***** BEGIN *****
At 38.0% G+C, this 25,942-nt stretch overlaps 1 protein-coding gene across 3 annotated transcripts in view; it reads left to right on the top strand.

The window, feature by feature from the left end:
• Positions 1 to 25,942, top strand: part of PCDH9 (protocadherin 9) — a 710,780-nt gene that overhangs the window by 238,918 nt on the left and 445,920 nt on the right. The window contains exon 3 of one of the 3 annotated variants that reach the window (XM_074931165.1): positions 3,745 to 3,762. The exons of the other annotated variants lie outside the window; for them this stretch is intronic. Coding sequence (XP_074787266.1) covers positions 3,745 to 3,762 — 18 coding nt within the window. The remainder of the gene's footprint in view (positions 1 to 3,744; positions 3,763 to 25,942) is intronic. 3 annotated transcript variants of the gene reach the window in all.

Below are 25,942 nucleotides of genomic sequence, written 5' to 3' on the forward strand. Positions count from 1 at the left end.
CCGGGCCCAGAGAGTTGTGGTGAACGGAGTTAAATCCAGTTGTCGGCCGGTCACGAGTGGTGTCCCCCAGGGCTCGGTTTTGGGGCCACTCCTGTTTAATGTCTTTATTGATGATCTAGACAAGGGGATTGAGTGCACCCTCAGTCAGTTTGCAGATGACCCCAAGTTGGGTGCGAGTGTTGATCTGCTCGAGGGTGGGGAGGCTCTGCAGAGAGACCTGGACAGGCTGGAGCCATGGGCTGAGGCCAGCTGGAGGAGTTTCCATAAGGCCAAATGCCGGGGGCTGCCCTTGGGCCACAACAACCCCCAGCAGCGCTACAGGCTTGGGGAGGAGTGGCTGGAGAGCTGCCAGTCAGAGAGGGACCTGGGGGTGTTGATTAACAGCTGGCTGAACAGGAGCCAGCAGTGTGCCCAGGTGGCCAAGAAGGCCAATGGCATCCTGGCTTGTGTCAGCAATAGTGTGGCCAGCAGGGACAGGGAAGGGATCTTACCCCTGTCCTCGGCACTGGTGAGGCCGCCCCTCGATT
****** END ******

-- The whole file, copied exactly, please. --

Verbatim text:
At 38.0% G+C, this 25,942-nt stretch overlaps 1 protein-coding gene across 3 annotated transcripts in view; it reads left to right on the top strand.

The window, feature by feature from the left end:
• Positions 1 to 25,942, top strand: part of PCDH9 (protocadherin 9) — a 710,780-nt gene that overhangs the window by 238,918 nt on the left and 445,920 nt on the right. The window contains exon 3 of one of the 3 annotated variants that reach the window (XM_074931165.1): positions 3,745 to 3,762. The exons of the other annotated variants lie outside the window; for them this stretch is intronic. Coding sequence (XP_074787266.1) covers positions 3,745 to 3,762 — 18 coding nt within the window. The remainder of the gene's footprint in view (positions 1 to 3,744; positions 3,763 to 25,942) is intronic. 3 annotated transcript variants of the gene reach the window in all.

Below are 25,942 nucleotides of genomic sequence, written 5' to 3' on the forward strand. Positions count from 1 at the left end.
CCGGGCCCAGAGAGTTGTGGTGAACGGAGTTAAATCCAGTTGTCGGCCGGTCACGAGTGGTGTCCCCCAGGGCTCGGTTTTGGGGCCACTCCTGTTTAATGTCTTTATTGATGATCTAGACAAGGGGATTGAGTGCACCCTCAGTCAGTTTGCAGATGACCCCAAGTTGGGTGCGAGTGTTGATCTGCTCGAGGGTGGGGAGGCTCTGCAGAGAGACCTGGACAGGCTGGAGCCATGGGCTGAGGCCAGCTGGAGGAGTTTCCATAAGGCCAAATGCCGGGGGCTGCCCTTGGGCCACAACAACCCCCAGCAGCGCTACAGGCTTGGGGAGGAGTGGCTGGAGAGCTGCCAGTCAGAGAGGGACCTGGGGGTGTTGATTAACAGCTGGCTGAACAGGAGCCAGCAGTGTGCCCAGGTGGCCAAGAAGGCCAATGGCATCCTGGCTTGTGTCAGCAATAGTGTGGCCAGCAGGGACAGGGAAGGGATCTTACCCCTGTCCTCGGCACTGGTGAGGCCGCCCCTCGATT